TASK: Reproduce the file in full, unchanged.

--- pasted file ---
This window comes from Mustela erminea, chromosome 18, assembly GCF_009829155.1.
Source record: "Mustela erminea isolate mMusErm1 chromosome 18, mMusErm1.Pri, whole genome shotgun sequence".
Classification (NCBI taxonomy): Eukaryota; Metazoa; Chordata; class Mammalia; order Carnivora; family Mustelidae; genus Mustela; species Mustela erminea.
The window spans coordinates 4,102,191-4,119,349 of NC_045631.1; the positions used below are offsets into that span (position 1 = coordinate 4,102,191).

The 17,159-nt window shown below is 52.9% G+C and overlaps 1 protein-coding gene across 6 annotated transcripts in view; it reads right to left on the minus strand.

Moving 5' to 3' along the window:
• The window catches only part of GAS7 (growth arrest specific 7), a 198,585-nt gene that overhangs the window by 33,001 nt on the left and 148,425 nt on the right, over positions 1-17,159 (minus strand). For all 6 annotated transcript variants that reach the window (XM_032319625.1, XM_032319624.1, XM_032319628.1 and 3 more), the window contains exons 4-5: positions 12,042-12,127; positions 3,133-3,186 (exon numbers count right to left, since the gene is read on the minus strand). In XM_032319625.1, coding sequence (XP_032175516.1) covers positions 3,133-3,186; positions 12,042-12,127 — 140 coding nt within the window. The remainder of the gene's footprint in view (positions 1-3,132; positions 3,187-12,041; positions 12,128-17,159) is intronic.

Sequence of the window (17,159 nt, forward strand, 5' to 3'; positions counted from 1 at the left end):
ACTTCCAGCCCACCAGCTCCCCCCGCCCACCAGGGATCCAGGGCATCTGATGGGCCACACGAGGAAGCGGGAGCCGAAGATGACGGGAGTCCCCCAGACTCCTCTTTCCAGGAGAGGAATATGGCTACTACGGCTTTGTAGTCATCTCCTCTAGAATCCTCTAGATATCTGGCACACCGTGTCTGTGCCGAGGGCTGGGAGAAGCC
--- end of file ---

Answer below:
This window comes from Mustela erminea, chromosome 18, assembly GCF_009829155.1.
Source record: "Mustela erminea isolate mMusErm1 chromosome 18, mMusErm1.Pri, whole genome shotgun sequence".
Classification (NCBI taxonomy): Eukaryota; Metazoa; Chordata; class Mammalia; order Carnivora; family Mustelidae; genus Mustela; species Mustela erminea.
The window spans coordinates 4,102,191-4,119,349 of NC_045631.1; the positions used below are offsets into that span (position 1 = coordinate 4,102,191).

The 17,159-nt window shown below is 52.9% G+C and overlaps 1 protein-coding gene across 6 annotated transcripts in view; it reads right to left on the minus strand.

Moving 5' to 3' along the window:
• The window catches only part of GAS7 (growth arrest specific 7), a 198,585-nt gene that overhangs the window by 33,001 nt on the left and 148,425 nt on the right, over positions 1-17,159 (minus strand). For all 6 annotated transcript variants that reach the window (XM_032319625.1, XM_032319624.1, XM_032319628.1 and 3 more), the window contains exons 4-5: positions 12,042-12,127; positions 3,133-3,186 (exon numbers count right to left, since the gene is read on the minus strand). In XM_032319625.1, coding sequence (XP_032175516.1) covers positions 3,133-3,186; positions 12,042-12,127 — 140 coding nt within the window. The remainder of the gene's footprint in view (positions 1-3,132; positions 3,187-12,041; positions 12,128-17,159) is intronic.

Sequence of the window (17,159 nt, forward strand, 5' to 3'; positions counted from 1 at the left end):
ACTTCCAGCCCACCAGCTCCCCCCGCCCACCAGGGATCCAGGGCATCTGATGGGCCACACGAGGAAGCGGGAGCCGAAGATGACGGGAGTCCCCCAGACTCCTCTTTCCAGGAGAGGAATATGGCTACTACGGCTTTGTAGTCATCTCCTCTAGAATCCTCTAGATATCTGGCACACCGTGTCTGTGCCGAGGGCTGGGAGAAGCC